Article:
Background: In clinical trials, drug-eluting stents (DES) improve clinical outcomes but are more expensive than bare-metal stents (BMS). Objective: To assess clinical and economic outcomes of all percutaneous coronary intervention (PCI) procedures in a general interventional cardiology practice before and after DES introduction in 2003. Methods: We identified all patients undergoing PCI in 2000-2002 (early cohort, pre-DES era) and from 2004 through April 31, 2006 (late cohort, DES era) in a large PCI registry. Logistic and Cox proportional hazard models estimated the risk of adverse events; generalized linear modeling predicted economic outcomes. Results: We compared 4303 early-cohort patients with 3422 late-cohort patients. Most early-cohort patients (90%) had BMS implanted; the rest had atherectomy or balloon angioplasty only. Among late-cohort patients, 83% had DES, 14% BMS, and 6% balloon angioplasty or atherectomy only. In-hospital adverse-event rates and incidence of death or myocardial infarction (during a median follow-up of 22 months) were similar. Follow-up procedures were significantly fewer in the later era (hazard ratio for target lesion revascularization: 0.58; 95% confidence interval [CI], 0.50-0.68). Although catheterization lab supply costs were higher in the DES era, length of stay following index PCI and overall practice costs were reduced, on average, 0.40 days and $2053 in the late cohort (95% bootstrapped CI of adjusted mean difference, -$2937 to -$1197). Follow-up cardiac hospitalization costs were similar at 1 year. Conclusions: Patients undergoing PCI following DES introduction experienced improved clinical outcomes during follow-up and reduced overall procedural costs, despite higher stent acquisition costs.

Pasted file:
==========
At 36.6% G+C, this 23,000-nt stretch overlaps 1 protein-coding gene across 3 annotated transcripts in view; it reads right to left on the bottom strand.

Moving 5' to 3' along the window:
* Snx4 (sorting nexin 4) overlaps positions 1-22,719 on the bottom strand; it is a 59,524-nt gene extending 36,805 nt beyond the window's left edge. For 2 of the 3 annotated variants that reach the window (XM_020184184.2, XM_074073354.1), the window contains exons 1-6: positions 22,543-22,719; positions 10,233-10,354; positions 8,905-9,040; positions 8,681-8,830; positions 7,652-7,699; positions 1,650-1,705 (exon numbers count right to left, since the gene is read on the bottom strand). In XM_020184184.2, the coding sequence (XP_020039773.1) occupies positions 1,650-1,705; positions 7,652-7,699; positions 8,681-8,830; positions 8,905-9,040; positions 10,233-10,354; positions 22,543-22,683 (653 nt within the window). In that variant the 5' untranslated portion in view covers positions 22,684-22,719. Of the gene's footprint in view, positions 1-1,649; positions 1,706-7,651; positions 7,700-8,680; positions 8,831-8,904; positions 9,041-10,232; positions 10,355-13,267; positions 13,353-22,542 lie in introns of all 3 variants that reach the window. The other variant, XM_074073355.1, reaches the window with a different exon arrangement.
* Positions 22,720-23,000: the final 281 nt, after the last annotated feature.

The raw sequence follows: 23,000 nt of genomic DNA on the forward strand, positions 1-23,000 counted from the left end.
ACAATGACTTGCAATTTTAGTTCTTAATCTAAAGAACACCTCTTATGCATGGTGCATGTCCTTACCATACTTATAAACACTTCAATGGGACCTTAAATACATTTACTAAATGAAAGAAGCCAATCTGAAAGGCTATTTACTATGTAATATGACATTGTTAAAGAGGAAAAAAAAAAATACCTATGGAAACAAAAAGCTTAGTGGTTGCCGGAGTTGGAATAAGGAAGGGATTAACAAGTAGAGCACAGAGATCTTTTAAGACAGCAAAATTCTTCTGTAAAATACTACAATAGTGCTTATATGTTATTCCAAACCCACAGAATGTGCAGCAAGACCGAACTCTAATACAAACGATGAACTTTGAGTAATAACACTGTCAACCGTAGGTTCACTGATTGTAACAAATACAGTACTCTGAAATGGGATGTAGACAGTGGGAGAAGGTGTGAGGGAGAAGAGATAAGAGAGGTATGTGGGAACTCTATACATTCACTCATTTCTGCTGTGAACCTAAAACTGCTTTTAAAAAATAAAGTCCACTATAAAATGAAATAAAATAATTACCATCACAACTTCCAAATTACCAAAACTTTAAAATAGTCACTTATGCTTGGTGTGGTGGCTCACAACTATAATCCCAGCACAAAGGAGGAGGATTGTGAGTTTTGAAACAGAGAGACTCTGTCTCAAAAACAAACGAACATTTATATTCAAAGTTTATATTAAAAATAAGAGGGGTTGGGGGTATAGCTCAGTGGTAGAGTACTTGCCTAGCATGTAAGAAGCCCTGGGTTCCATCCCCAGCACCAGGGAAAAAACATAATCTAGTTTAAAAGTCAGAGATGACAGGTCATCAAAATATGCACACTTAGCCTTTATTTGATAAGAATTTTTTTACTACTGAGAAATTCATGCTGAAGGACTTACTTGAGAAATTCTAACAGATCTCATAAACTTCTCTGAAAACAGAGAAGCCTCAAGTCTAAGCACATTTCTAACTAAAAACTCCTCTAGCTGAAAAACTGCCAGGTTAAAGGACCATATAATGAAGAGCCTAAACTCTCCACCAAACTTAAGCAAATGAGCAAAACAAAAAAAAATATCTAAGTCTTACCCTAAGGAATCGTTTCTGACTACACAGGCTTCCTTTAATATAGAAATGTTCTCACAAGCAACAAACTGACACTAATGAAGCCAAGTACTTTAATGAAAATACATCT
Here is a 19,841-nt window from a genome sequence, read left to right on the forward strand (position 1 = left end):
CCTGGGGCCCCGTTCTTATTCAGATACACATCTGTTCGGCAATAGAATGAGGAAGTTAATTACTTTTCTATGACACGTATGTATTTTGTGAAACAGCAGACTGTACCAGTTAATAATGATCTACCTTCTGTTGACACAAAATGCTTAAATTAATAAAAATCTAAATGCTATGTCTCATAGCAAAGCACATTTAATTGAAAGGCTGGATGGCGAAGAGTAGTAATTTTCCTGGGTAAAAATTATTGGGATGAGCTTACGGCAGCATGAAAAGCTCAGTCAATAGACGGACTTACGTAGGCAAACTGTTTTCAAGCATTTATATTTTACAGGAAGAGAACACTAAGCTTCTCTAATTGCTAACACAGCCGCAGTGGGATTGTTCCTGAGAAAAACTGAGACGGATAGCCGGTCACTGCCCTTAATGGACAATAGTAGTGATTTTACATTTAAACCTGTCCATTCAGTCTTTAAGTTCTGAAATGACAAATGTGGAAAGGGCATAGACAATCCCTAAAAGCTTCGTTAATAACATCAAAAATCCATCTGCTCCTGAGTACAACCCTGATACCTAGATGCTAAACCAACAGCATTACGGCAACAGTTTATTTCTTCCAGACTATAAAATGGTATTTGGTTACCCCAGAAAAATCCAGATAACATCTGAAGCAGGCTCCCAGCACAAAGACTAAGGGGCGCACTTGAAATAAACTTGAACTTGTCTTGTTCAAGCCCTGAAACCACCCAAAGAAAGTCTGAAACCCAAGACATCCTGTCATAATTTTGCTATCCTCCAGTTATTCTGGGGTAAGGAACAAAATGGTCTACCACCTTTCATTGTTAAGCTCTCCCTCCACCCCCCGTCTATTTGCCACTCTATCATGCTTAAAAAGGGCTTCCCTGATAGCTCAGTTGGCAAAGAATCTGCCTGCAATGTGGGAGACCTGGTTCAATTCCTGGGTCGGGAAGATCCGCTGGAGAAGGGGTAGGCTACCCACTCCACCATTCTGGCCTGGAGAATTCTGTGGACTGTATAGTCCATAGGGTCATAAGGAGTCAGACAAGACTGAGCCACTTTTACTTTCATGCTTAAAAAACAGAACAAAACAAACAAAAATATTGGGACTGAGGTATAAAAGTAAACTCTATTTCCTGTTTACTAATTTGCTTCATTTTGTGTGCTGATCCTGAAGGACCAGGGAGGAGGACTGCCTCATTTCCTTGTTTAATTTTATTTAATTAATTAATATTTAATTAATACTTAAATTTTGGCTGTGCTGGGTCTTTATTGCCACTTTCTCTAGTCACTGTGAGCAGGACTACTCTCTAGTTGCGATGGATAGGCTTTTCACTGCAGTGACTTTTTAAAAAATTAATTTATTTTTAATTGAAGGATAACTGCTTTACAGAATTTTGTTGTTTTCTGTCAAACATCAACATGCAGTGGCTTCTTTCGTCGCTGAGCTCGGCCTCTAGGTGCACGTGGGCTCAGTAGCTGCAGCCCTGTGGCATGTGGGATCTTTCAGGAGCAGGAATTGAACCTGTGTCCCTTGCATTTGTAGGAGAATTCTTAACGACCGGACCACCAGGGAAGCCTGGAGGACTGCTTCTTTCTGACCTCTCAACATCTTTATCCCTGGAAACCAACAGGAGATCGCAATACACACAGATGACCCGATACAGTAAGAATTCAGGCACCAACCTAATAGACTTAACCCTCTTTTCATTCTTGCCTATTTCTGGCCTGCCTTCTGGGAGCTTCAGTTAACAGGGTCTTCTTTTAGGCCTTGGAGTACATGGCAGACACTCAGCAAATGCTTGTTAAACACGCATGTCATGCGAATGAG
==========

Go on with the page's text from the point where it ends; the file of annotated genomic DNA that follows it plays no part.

|Original language||English (US)|
|Number of pages||8|
|Journal||American Journal of Managed Care|
|State||Published - Aug 1 2010|
ASJC Scopus subject areas
- Health Policy